I'm at a point in my life where I'm looking for joy. There's too much anger and vitriol in the world. Everything seems hard. Everybody's mad and nobody's happy. Everyone has an agenda; a bone to pick. It weighs me down.  I want to yell, "Please stop!"

I'm going to miss Garry Shandling, even though before today I hadn't thought about him for a long time. He's folded into my memory; a memory of nicer, simpler days.

Days of joy.






Friday, March 18, 2016

Sir George Martin



The Beatles weren't exactly a garage band. We've all read the stories of how they cemented their musical bona fides in Hamburg, Germany; a grueling two year span in which they succeeded in dumping their pretty boy non-musician, Stu Sutcliffe, crowning Paul McCartney the official pretty boy of the band; and sneaking into the recording studio while Pete Best was out buying drumsticks, and slipping in a sub, Ringo Starr; thus relegating poor Pete to the crypt of history.

So, no, they weren't a garage band. They had something, but it was still a run-of-the-mill something. Then they got signed to Parlophone Records, or Capitol Records, as we Yankees know it. My brother basically introduced me to the Beatles' albums. No, he didn't introduce me to the Beatles -- my AM radio station did that. I heard "I Want To Hold Your Hand" and "She Loves You" on KRAD, tinning through the speaker of my tiny transistor radio, and I thought, well! That's new and different!

But albums? What nine-year-old could afford to buy albums? I could barely swing a 45 every couple of months. My brother, though, he had them all. I think it was called The Beatles' Second Album, which in hindsight, is not a catchy title, but it was the early sixties, so marketing was rather slap-dash; that I became in awe of the group. I thought, wow, "Roll Over Beethoven" and "Please Mister Postman" were really cool original songs. I had many miles to travel before I would become a musical encyclopedia. Years and embarrassment have since set me on the straight and narrow.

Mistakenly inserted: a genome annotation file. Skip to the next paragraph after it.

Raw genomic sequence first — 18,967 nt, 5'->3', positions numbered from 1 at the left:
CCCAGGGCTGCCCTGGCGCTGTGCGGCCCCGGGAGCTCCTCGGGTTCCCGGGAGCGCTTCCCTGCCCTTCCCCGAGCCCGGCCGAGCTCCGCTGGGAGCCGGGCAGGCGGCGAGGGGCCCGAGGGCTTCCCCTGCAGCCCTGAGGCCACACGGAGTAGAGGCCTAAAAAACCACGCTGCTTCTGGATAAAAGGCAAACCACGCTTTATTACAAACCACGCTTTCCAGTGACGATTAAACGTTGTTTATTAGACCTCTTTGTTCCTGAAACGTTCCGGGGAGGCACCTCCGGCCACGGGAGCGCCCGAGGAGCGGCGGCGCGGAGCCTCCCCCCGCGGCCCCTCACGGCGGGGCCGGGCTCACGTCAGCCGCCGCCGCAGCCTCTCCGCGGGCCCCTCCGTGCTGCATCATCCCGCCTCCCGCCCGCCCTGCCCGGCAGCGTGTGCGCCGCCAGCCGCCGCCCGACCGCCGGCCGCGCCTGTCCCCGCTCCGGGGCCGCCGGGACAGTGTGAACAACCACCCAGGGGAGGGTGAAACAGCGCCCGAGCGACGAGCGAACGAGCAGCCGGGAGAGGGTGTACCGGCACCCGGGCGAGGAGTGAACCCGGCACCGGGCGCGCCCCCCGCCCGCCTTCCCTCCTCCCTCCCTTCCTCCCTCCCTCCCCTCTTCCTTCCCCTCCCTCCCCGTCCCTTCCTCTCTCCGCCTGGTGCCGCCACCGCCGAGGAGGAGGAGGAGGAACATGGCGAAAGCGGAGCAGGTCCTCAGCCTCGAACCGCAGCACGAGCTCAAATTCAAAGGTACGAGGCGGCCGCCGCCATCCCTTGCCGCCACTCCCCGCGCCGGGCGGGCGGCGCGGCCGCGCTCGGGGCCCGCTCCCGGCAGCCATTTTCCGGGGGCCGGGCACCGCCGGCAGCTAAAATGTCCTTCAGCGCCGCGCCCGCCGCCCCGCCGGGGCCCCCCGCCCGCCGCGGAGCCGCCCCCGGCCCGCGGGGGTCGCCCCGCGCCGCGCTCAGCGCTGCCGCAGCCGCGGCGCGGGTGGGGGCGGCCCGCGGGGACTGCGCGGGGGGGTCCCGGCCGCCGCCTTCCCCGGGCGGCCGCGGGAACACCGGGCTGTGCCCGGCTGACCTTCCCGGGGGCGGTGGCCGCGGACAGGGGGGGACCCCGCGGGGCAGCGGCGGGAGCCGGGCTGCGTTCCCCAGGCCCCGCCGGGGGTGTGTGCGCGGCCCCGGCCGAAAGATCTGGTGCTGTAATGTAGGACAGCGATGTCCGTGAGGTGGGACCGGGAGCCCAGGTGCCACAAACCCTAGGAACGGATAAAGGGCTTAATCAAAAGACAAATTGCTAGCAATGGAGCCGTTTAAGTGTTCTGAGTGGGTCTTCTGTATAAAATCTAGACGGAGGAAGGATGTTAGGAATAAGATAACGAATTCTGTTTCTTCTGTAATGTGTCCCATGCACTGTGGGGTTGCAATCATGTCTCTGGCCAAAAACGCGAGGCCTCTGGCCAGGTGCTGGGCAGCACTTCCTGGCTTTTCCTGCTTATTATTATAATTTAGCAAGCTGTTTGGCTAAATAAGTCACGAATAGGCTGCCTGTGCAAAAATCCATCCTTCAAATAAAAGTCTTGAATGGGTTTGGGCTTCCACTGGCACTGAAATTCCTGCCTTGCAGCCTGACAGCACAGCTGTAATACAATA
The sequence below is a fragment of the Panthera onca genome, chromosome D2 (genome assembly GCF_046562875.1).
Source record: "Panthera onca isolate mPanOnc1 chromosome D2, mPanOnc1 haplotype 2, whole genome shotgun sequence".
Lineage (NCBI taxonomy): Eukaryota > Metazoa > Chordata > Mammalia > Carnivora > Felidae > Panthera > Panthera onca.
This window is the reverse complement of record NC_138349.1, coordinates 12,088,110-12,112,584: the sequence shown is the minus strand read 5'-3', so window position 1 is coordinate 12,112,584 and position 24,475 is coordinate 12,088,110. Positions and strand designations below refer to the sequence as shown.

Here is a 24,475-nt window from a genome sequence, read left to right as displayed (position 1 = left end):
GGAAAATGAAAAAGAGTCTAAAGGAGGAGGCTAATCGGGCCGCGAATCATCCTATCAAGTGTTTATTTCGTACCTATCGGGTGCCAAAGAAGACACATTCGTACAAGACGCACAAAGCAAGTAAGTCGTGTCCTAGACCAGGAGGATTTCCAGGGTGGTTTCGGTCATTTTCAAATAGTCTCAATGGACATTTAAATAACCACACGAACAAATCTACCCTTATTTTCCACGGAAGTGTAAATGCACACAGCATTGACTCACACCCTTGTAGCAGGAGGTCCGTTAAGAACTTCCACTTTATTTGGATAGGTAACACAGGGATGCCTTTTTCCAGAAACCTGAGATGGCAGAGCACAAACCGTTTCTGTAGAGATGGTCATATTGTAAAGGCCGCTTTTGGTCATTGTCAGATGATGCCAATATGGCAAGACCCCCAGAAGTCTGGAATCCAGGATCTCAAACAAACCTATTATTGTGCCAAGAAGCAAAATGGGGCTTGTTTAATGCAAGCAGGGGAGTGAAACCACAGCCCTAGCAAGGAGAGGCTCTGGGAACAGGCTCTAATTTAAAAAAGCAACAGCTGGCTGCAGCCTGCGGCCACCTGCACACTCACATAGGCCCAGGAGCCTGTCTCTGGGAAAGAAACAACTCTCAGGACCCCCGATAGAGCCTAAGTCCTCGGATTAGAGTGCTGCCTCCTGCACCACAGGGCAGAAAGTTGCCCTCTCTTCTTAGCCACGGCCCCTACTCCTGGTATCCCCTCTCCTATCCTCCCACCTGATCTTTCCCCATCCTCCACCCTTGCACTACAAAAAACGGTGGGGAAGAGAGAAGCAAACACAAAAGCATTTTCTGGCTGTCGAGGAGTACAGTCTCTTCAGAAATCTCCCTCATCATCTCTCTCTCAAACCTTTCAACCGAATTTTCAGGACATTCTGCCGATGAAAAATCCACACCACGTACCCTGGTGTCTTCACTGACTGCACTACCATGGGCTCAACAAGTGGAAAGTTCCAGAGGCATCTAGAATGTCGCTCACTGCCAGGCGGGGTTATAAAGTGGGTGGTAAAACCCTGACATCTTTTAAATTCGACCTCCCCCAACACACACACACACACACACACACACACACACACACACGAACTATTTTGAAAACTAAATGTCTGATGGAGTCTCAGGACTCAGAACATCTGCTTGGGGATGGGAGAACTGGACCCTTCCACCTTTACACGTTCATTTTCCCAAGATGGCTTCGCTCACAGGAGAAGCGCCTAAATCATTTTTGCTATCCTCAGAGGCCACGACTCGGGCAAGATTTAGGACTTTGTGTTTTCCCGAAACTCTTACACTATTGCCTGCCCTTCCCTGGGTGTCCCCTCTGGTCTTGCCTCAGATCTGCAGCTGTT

A Hard Day's Night was the next one. I didn't like the cover, but wow, it featured some really great songs.



And it was apparently a movie, too! Who knew? Not me. I didn't go to movies. My mom took me to see Mary Poppins. That I remember. Unfortunately, I wasn't old enough to be independent, so I never saw A Hard Day's Night until well into my twenties...or thirties.

"Beatles '65" was the next one -- released in 1964, naturally.


Famous for its feedback:


And then:


The reason I particularly remember these last two is because they were the A and B sides of one of the few single records I owned.

People point and jeer at me because my very favorite Beatles album of all time is "Help!" I don't care. It is, and I stand by that. By the by, "Help!" was also a movie! I knew that at the time because I was older by then. Old enough to go see the movie with my very best friend. My ten-year-old review? It wasn't as bad as Elvis movies, but it wasn't all that great, either. Nevertheless, the album still holds up. It had a continuity to it. Maybe the Beatles didn't intend for it to have one, but in my whole ten years of musical experience, I'd never before heard an album with continuity, and I didn't even know what the word "continuity" meant.

My favorite (of all time) Beatles song? From that album! Here it is (sorry, no performance video to be found, but still):


"Help!" also featured this song, and a lot of people think it's one of the greats. Eh, don't care. I wasn't into rock and roll to be lulled by a viola, but you be the judge:



Then came Rubber Soul. Well, could it get any better? Rubber Soul was the peak of my Beatles mania.

These two songs were recorded for the Rubber Soul album, but weren't included. Why am I including them? Because they were, once again, the A and B sides of most likely the second 45 I ever bought:



I fell in love with my husband over these two songs. They were the "A" and "B" sides of one of my paltry collection of 45's. (Sorry for the double video post, but I didn't realize the second one was an instrumental track only, and I can't figure out how to delete it.)

Little kids digest music differently from adults. Hello? Yes, it's true. Kids can't quite fathom what the words mean. Sure, they ponder them, but they usually get the meaning all wrong. What do kids know? Really, for a ten-year-old, lyrics are just placeholders. The Beatles could have sung, "la la la" (which they actually did on some songs) and it wouldn't have mattered to me.

Sure, I pondered what the words meant, but I couldn't decipher them. A real Nowhere Man was like the grouchy octogenarian who yelled at my best friend and me when we strolled past his house, minding our own business; not, mind you, even touching one toe to his freakily cultivated lawn. Just a real pain in the ass; hassling little kids.